Throughout Grand Canyon National Park, messages strictly warn against hiking from the canyon’s rim down to the Colorado River and back in a single day. They all scream: Don’t Do It!
At the Visitor’s Center, giant boards outline hikes, and beside the descriptions is a graphic of a man vomiting, along with a list of health risks, including over exertion, heat-related illnesses, and a condition called Hyponatremia. That last one is described as a “common hiking illness [that] occurs from overhydration and low salt ingestion during a strenuous hike—a deadly condition if ignored.” The park experts advise balancing hydration with salty snacks, resting often, and knowing your limits. And then there is this highlighted caution:
DO NOT attempt to hike from the canyon rim to the river and back in one day. Each year hikers suffer serious illness or death from exhaustion.”
This sort of warning also appears in The Guide, the park’s information handout, and on signs along the trail. And it nearly had its way with me! For my day to myself, I had chosen to hike to Skeleton Point and back on the South Kaibab trail, a safe, 6-mile roundtrip hike. That is, until I met Christine and Jean-Claude.
Christine is Pierre’s cousin from Switzerland. He hadn’t seen her since he was a teenager but had learned that she happened to be visiting the Grand Canyon while we were there. So, he invited her and her partner, Jean-Claude, to come to our campsite for a BBQ dinner, and they did.
The couple was lively, animated, and fresh, even though, as I learned, they had spent the day hiking from the South Rim down to the river and back up again, all in eight hours. “Oh, no. Didn’t they see the signs?” I thought. But they were not limping or sluggish or complaining. Instead, they were chatty, enjoying the steak and wine Pierre had provided. Even more, they were older than us.
That did it. I decided in that moment that I would do exactly what they did: hike down the South Kaibab trail and back up the Bright Angel trail, a 16 mile hike with an almost 5,000-foot (1,500 m) drop in elevation, all in one day. If they could do it, my thinking went, so could I.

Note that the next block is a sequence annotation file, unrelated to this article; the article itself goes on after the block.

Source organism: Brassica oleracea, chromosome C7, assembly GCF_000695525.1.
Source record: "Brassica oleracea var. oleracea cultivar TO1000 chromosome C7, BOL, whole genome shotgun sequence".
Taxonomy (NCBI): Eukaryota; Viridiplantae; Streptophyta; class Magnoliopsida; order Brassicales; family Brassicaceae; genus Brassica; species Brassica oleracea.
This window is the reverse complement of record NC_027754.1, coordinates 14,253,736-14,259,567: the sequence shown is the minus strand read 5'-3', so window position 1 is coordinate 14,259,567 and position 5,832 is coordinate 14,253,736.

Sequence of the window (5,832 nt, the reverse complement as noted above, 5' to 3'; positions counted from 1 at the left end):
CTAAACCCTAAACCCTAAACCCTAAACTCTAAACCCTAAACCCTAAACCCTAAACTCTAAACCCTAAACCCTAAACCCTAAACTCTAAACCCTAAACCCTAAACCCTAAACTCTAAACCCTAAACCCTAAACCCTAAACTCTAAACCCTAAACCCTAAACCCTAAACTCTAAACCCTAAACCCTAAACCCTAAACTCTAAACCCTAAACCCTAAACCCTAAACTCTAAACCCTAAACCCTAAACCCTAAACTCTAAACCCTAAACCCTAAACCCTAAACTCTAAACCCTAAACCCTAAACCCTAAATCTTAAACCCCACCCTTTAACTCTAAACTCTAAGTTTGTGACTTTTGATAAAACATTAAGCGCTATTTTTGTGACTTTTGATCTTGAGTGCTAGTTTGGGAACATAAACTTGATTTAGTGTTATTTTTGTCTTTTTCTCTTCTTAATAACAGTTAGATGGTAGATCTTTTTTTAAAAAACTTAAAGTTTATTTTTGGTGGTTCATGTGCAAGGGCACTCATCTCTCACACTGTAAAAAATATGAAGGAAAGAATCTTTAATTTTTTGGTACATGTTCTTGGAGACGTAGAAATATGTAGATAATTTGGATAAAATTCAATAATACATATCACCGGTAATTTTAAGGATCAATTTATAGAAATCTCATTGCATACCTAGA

My Swiss husband disagreed. “They are Swiss. They hike long distances in the Alps all the time. They are fit in a way you are not.”
“But I jog every day. I can do it!” I insisted.
“You’re not fit for this, but yes, you could do it,” he said.
It wasn’t the first time I have been overly (and perhaps blindly) optimistic about my athletic abilities. In college, a friend invited me to ride down the coast of California with him on our bikes. At the time I was training with a track club called the Reebok Aggies. “I’m super-fit,” I thought. “Biking would be cake.” Of course, it wasn’t. Biking uses different muscles, for one thing, and then we bicycled all day, every day. I would just make it to 50 miles before I would bonk. We had to hitch-hike a couple of times because I just couldn’t go any farther.
Doing It Anyway
That experience was lost on me the next morning, when I awoke at 4:12 a.m. determined to beat the heat and do the hike, and in fact do it in less than eight hours, as our friends had done.
The night before, I prepared my backpack with 3 bottles of water, 2 apples, 1 banana, 2 Cliff bars, and some trail mix, along with my journal, my Swiss knife, tissues, a pen, and my car keys. It would later contain my raincoat, in case a thunderstorm broke out. But in the early morning, I wore it against the cool dawn air.
I parked at the Visitor Center and took the shuttle bus to the South Kaibab trail, getting to the trailhead at 5:27 a.m. There were three groups of hikers standing around, and I hurried past them and into the rim. I didn’t want to get stuck among others. I wanted to be alone.
The light and scenery against the layers of rock and canyon below threw me into complete awe. It’s one thing to take in the Canyon’s layered magnificence from the surface, and quite another to drop into its depths and witness its variety of colors, textures, and life.
I hurried past a large group of young adults sitting on a big rock at the Ooh Aah point, waiting for the sun to rise, and then saw almost no one until I reached the bottom. At one point, I came across a young bighorn sheep standing on the trail. I snapped his picture and quietly scooted around him.
When the first glimpses of the Colorado River came into view, I got excited and moved faster, half hiking, half jogging my way down. Near the river, I passed two women using hiking poles, heading down in matching tank tops and black stretch pants, like a tag team of experienced hikers. They were from San Diego and told me they were hiking to the North Rim, 21 miles, and they were taking their time. Looking back, I think that was a warning, because I was obviously racing. I knew from the one time I stopped to reapply sunscreen and sip water that my face in the mirror was beet red, looking as though I might explode from overheating, but really, I felt fine.